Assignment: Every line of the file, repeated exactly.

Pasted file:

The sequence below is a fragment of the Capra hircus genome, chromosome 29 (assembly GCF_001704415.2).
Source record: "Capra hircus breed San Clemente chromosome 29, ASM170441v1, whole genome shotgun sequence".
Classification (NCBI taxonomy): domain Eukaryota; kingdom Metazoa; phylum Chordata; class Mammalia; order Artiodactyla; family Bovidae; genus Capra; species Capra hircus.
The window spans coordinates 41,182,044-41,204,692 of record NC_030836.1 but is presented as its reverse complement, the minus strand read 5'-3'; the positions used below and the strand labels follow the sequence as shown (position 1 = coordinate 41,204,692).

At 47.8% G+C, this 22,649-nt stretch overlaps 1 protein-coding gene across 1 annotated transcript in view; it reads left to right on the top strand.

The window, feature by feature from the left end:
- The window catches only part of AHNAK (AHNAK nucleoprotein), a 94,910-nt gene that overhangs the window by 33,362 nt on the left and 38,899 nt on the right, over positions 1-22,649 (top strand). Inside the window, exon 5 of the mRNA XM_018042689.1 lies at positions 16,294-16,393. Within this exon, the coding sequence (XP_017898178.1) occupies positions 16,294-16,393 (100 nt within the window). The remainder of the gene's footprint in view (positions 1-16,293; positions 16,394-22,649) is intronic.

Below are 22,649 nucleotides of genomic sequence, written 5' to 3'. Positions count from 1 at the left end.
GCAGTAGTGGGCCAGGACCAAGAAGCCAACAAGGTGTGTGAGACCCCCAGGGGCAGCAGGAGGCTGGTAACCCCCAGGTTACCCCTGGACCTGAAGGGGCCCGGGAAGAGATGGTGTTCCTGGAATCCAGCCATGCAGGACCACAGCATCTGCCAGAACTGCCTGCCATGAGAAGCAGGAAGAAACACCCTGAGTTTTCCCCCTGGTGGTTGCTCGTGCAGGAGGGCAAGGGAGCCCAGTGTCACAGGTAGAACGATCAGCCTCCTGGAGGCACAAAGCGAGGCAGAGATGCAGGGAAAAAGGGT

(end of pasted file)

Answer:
The sequence below is a fragment of the Capra hircus genome, chromosome 29 (assembly GCF_001704415.2).
Source record: "Capra hircus breed San Clemente chromosome 29, ASM170441v1, whole genome shotgun sequence".
Classification (NCBI taxonomy): domain Eukaryota; kingdom Metazoa; phylum Chordata; class Mammalia; order Artiodactyla; family Bovidae; genus Capra; species Capra hircus.
The window spans coordinates 41,182,044-41,204,692 of record NC_030836.1 but is presented as its reverse complement, the minus strand read 5'-3'; the positions used below and the strand labels follow the sequence as shown (position 1 = coordinate 41,204,692).

At 47.8% G+C, this 22,649-nt stretch overlaps 1 protein-coding gene across 1 annotated transcript in view; it reads left to right on the top strand.

The window, feature by feature from the left end:
- The window catches only part of AHNAK (AHNAK nucleoprotein), a 94,910-nt gene that overhangs the window by 33,362 nt on the left and 38,899 nt on the right, over positions 1-22,649 (top strand). Inside the window, exon 5 of the mRNA XM_018042689.1 lies at positions 16,294-16,393. Within this exon, the coding sequence (XP_017898178.1) occupies positions 16,294-16,393 (100 nt within the window). The remainder of the gene's footprint in view (positions 1-16,293; positions 16,394-22,649) is intronic.

Below are 22,649 nucleotides of genomic sequence, written 5' to 3'. Positions count from 1 at the left end.
GCAGTAGTGGGCCAGGACCAAGAAGCCAACAAGGTGTGTGAGACCCCCAGGGGCAGCAGGAGGCTGGTAACCCCCAGGTTACCCCTGGACCTGAAGGGGCCCGGGAAGAGATGGTGTTCCTGGAATCCAGCCATGCAGGACCACAGCATCTGCCAGAACTGCCTGCCATGAGAAGCAGGAAGAAACACCCTGAGTTTTCCCCCTGGTGGTTGCTCGTGCAGGAGGGCAAGGGAGCCCAGTGTCACAGGTAGAACGATCAGCCTCCTGGAGGCACAAAGCGAGGCAGAGATGCAGGGAAAAAGGGT